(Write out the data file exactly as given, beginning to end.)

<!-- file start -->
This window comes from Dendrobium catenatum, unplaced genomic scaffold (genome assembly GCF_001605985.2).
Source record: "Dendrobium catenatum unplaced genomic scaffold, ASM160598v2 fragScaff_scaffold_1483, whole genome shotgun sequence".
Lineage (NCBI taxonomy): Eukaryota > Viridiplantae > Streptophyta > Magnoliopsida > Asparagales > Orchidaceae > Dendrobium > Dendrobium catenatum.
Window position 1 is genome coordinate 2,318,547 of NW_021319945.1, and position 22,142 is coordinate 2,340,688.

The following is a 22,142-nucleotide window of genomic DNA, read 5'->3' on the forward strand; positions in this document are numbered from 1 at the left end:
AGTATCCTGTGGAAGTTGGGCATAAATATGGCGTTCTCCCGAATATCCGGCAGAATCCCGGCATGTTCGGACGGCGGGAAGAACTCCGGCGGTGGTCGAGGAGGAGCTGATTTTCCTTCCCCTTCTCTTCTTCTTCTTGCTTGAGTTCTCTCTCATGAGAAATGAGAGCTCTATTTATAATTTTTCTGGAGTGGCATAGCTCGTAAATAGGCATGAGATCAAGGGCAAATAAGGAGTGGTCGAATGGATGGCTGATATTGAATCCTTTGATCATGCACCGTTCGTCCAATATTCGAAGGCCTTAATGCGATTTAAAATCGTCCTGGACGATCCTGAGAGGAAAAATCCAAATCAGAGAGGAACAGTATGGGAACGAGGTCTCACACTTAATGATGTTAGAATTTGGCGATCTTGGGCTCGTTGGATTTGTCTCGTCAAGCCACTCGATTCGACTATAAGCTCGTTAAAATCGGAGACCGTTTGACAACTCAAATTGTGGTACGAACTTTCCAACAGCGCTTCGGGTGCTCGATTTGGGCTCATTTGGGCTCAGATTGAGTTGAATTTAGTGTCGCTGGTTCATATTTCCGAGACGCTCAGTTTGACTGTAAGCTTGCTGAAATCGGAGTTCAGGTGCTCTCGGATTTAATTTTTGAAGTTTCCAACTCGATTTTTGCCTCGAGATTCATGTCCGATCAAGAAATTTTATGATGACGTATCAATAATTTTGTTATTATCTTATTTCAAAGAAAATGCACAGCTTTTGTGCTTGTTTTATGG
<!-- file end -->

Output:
This window comes from Dendrobium catenatum, unplaced genomic scaffold (genome assembly GCF_001605985.2).
Source record: "Dendrobium catenatum unplaced genomic scaffold, ASM160598v2 fragScaff_scaffold_1483, whole genome shotgun sequence".
Lineage (NCBI taxonomy): Eukaryota > Viridiplantae > Streptophyta > Magnoliopsida > Asparagales > Orchidaceae > Dendrobium > Dendrobium catenatum.
Window position 1 is genome coordinate 2,318,547 of NW_021319945.1, and position 22,142 is coordinate 2,340,688.

The following is a 22,142-nucleotide window of genomic DNA, read 5'->3' on the forward strand; positions in this document are numbered from 1 at the left end:
AGTATCCTGTGGAAGTTGGGCATAAATATGGCGTTCTCCCGAATATCCGGCAGAATCCCGGCATGTTCGGACGGCGGGAAGAACTCCGGCGGTGGTCGAGGAGGAGCTGATTTTCCTTCCCCTTCTCTTCTTCTTCTTGCTTGAGTTCTCTCTCATGAGAAATGAGAGCTCTATTTATAATTTTTCTGGAGTGGCATAGCTCGTAAATAGGCATGAGATCAAGGGCAAATAAGGAGTGGTCGAATGGATGGCTGATATTGAATCCTTTGATCATGCACCGTTCGTCCAATATTCGAAGGCCTTAATGCGATTTAAAATCGTCCTGGACGATCCTGAGAGGAAAAATCCAAATCAGAGAGGAACAGTATGGGAACGAGGTCTCACACTTAATGATGTTAGAATTTGGCGATCTTGGGCTCGTTGGATTTGTCTCGTCAAGCCACTCGATTCGACTATAAGCTCGTTAAAATCGGAGACCGTTTGACAACTCAAATTGTGGTACGAACTTTCCAACAGCGCTTCGGGTGCTCGATTTGGGCTCATTTGGGCTCAGATTGAGTTGAATTTAGTGTCGCTGGTTCATATTTCCGAGACGCTCAGTTTGACTGTAAGCTTGCTGAAATCGGAGTTCAGGTGCTCTCGGATTTAATTTTTGAAGTTTCCAACTCGATTTTTGCCTCGAGATTCATGTCCGATCAAGAAATTTTATGATGACGTATCAATAATTTTGTTATTATCTTATTTCAAAGAAAATGCACAGCTTTTGTGCTTGTTTTATGG